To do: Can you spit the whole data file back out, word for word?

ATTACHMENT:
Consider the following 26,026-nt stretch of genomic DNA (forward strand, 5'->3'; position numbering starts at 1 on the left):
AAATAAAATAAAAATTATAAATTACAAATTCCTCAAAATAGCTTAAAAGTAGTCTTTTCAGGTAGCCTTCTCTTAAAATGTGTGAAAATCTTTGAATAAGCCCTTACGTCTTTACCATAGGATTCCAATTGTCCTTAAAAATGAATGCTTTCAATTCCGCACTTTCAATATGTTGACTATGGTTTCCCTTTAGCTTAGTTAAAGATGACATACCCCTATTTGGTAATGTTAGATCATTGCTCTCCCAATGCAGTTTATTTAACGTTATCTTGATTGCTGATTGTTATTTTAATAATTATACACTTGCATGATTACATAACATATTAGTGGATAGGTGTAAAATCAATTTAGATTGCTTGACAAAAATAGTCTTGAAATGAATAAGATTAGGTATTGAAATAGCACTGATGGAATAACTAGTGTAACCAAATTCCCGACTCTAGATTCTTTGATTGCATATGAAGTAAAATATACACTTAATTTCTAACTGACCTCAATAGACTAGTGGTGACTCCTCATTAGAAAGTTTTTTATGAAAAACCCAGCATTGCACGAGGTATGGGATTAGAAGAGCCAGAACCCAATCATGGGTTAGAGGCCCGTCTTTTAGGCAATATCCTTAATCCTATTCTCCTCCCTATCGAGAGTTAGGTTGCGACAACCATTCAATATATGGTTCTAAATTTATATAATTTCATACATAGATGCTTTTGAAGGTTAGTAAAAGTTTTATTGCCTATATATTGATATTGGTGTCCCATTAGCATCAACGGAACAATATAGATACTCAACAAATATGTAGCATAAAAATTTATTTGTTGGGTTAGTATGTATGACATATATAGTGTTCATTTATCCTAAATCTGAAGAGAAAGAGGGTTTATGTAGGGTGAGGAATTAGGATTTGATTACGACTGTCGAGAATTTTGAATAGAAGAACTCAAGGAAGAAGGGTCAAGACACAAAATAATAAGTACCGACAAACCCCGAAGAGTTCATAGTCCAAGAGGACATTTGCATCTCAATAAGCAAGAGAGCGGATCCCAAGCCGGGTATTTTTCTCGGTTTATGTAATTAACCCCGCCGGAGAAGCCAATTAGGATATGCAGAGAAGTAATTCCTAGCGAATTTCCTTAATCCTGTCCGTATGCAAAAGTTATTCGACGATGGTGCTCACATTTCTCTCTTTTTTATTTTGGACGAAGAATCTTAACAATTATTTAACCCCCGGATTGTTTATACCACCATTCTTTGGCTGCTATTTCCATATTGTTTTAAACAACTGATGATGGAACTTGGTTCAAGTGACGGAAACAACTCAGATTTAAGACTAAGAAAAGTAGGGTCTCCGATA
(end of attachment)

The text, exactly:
Consider the following 26,026-nt stretch of genomic DNA (forward strand, 5'->3'; position numbering starts at 1 on the left):
AAATAAAATAAAAATTATAAATTACAAATTCCTCAAAATAGCTTAAAAGTAGTCTTTTCAGGTAGCCTTCTCTTAAAATGTGTGAAAATCTTTGAATAAGCCCTTACGTCTTTACCATAGGATTCCAATTGTCCTTAAAAATGAATGCTTTCAATTCCGCACTTTCAATATGTTGACTATGGTTTCCCTTTAGCTTAGTTAAAGATGACATACCCCTATTTGGTAATGTTAGATCATTGCTCTCCCAATGCAGTTTATTTAACGTTATCTTGATTGCTGATTGTTATTTTAATAATTATACACTTGCATGATTACATAACATATTAGTGGATAGGTGTAAAATCAATTTAGATTGCTTGACAAAAATAGTCTTGAAATGAATAAGATTAGGTATTGAAATAGCACTGATGGAATAACTAGTGTAACCAAATTCCCGACTCTAGATTCTTTGATTGCATATGAAGTAAAATATACACTTAATTTCTAACTGACCTCAATAGACTAGTGGTGACTCCTCATTAGAAAGTTTTTTATGAAAAACCCAGCATTGCACGAGGTATGGGATTAGAAGAGCCAGAACCCAATCATGGGTTAGAGGCCCGTCTTTTAGGCAATATCCTTAATCCTATTCTCCTCCCTATCGAGAGTTAGGTTGCGACAACCATTCAATATATGGTTCTAAATTTATATAATTTCATACATAGATGCTTTTGAAGGTTAGTAAAAGTTTTATTGCCTATATATTGATATTGGTGTCCCATTAGCATCAACGGAACAATATAGATACTCAACAAATATGTAGCATAAAAATTTATTTGTTGGGTTAGTATGTATGACATATATAGTGTTCATTTATCCTAAATCTGAAGAGAAAGAGGGTTTATGTAGGGTGAGGAATTAGGATTTGATTACGACTGTCGAGAATTTTGAATAGAAGAACTCAAGGAAGAAGGGTCAAGACACAAAATAATAAGTACCGACAAACCCCGAAGAGTTCATAGTCCAAGAGGACATTTGCATCTCAATAAGCAAGAGAGCGGATCCCAAGCCGGGTATTTTTCTCGGTTTATGTAATTAACCCCGCCGGAGAAGCCAATTAGGATATGCAGAGAAGTAATTCCTAGCGAATTTCCTTAATCCTGTCCGTATGCAAAAGTTATTCGACGATGGTGCTCACATTTCTCTCTTTTTTATTTTGGACGAAGAATCTTAACAATTATTTAACCCCCGGATTGTTTATACCACCATTCTTTGGCTGCTATTTCCATATTGTTTTAAACAACTGATGATGGAACTTGGTTCAAGTGACGGAAACAACTCAGATTTAAGACTAAGAAAAGTAGGGTCTCCGATA